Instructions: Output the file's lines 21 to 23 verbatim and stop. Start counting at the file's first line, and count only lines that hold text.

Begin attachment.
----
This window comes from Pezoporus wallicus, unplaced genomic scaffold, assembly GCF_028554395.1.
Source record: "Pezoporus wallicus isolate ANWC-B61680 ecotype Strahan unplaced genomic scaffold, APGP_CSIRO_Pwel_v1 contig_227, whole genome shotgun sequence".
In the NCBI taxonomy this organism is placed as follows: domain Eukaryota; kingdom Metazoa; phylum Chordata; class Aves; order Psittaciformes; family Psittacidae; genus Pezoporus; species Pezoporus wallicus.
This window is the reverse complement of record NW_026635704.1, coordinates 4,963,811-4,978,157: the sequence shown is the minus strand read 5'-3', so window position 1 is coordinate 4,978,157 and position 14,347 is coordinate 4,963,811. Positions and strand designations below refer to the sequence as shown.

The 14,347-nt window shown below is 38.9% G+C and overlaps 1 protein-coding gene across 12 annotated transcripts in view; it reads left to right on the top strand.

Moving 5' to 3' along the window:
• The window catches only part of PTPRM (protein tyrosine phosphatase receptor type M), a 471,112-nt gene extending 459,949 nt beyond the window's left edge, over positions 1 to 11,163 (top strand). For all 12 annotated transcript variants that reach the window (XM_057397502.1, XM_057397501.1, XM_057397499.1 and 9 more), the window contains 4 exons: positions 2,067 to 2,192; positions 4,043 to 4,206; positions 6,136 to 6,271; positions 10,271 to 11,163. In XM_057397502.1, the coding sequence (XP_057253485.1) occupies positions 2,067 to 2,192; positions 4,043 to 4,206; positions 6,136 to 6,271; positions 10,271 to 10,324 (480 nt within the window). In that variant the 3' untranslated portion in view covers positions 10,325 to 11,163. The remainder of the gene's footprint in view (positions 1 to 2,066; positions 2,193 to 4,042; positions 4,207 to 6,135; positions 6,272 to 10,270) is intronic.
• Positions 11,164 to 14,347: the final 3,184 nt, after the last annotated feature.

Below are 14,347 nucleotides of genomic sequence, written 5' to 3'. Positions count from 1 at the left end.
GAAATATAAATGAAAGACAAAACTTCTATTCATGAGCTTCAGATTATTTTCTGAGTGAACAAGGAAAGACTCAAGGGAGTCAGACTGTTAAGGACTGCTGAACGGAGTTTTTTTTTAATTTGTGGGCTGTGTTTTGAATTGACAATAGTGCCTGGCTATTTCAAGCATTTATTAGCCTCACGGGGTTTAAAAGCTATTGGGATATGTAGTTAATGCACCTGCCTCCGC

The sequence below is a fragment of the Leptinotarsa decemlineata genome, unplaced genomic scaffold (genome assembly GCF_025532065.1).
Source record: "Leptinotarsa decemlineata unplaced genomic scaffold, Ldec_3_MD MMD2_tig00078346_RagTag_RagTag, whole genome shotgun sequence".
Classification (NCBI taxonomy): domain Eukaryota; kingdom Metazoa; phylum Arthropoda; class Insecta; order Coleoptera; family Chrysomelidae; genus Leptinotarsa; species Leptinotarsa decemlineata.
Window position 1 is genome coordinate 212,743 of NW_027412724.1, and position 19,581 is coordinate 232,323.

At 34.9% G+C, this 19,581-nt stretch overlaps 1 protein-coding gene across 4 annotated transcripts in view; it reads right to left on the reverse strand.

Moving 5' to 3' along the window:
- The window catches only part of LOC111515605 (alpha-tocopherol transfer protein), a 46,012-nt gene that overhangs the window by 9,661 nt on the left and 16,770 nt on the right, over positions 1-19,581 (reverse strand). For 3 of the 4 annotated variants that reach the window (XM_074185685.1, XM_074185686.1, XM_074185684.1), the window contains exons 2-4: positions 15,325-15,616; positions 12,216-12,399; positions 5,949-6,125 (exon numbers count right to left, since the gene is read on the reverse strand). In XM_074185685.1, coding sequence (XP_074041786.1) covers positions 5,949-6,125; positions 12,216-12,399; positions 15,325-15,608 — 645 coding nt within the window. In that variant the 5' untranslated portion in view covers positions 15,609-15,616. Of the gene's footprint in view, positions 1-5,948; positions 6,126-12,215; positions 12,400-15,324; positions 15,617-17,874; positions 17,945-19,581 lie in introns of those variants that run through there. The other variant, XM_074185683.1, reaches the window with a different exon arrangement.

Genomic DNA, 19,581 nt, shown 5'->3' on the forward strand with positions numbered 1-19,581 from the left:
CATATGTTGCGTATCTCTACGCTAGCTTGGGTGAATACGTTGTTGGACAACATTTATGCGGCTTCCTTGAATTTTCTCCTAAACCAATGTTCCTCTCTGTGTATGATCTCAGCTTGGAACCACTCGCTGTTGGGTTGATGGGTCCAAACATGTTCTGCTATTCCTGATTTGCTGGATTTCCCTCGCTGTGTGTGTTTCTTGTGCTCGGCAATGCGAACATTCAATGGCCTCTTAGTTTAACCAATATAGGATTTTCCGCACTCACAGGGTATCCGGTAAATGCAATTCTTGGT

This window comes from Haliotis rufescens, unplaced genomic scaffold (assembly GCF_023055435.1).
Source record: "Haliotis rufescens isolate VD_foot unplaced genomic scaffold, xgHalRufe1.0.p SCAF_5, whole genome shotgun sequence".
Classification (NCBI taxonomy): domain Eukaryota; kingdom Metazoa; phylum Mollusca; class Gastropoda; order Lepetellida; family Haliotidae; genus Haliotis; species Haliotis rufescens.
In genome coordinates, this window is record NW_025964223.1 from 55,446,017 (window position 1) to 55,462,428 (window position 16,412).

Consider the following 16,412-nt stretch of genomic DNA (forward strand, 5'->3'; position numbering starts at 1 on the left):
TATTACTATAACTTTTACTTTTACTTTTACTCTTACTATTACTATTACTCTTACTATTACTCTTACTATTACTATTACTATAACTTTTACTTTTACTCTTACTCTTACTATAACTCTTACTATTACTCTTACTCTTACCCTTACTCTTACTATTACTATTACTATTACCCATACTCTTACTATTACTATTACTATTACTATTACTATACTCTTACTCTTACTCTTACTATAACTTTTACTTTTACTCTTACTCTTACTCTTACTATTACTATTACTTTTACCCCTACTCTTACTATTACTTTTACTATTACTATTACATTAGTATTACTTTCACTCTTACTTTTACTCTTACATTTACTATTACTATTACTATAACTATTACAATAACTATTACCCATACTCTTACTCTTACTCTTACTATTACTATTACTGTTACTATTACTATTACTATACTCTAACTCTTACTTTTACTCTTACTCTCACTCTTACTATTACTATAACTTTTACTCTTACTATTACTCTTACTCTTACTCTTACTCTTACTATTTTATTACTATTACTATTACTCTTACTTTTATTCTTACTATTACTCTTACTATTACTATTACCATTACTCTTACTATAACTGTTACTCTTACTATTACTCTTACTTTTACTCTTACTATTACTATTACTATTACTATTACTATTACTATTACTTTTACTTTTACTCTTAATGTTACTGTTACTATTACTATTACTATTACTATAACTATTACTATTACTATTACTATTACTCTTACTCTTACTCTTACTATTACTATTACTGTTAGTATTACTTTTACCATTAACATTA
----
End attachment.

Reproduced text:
Source record: "Haliotis rufescens isolate VD_foot unplaced genomic scaffold, xgHalRufe1.0.p SCAF_5, whole genome shotgun sequence".
Classification (NCBI taxonomy): domain Eukaryota; kingdom Metazoa; phylum Mollusca; class Gastropoda; order Lepetellida; family Haliotidae; genus Haliotis; species Haliotis rufescens.
In genome coordinates, this window is record NW_025964223.1 from 55,446,017 (window position 1) to 55,462,428 (window position 16,412).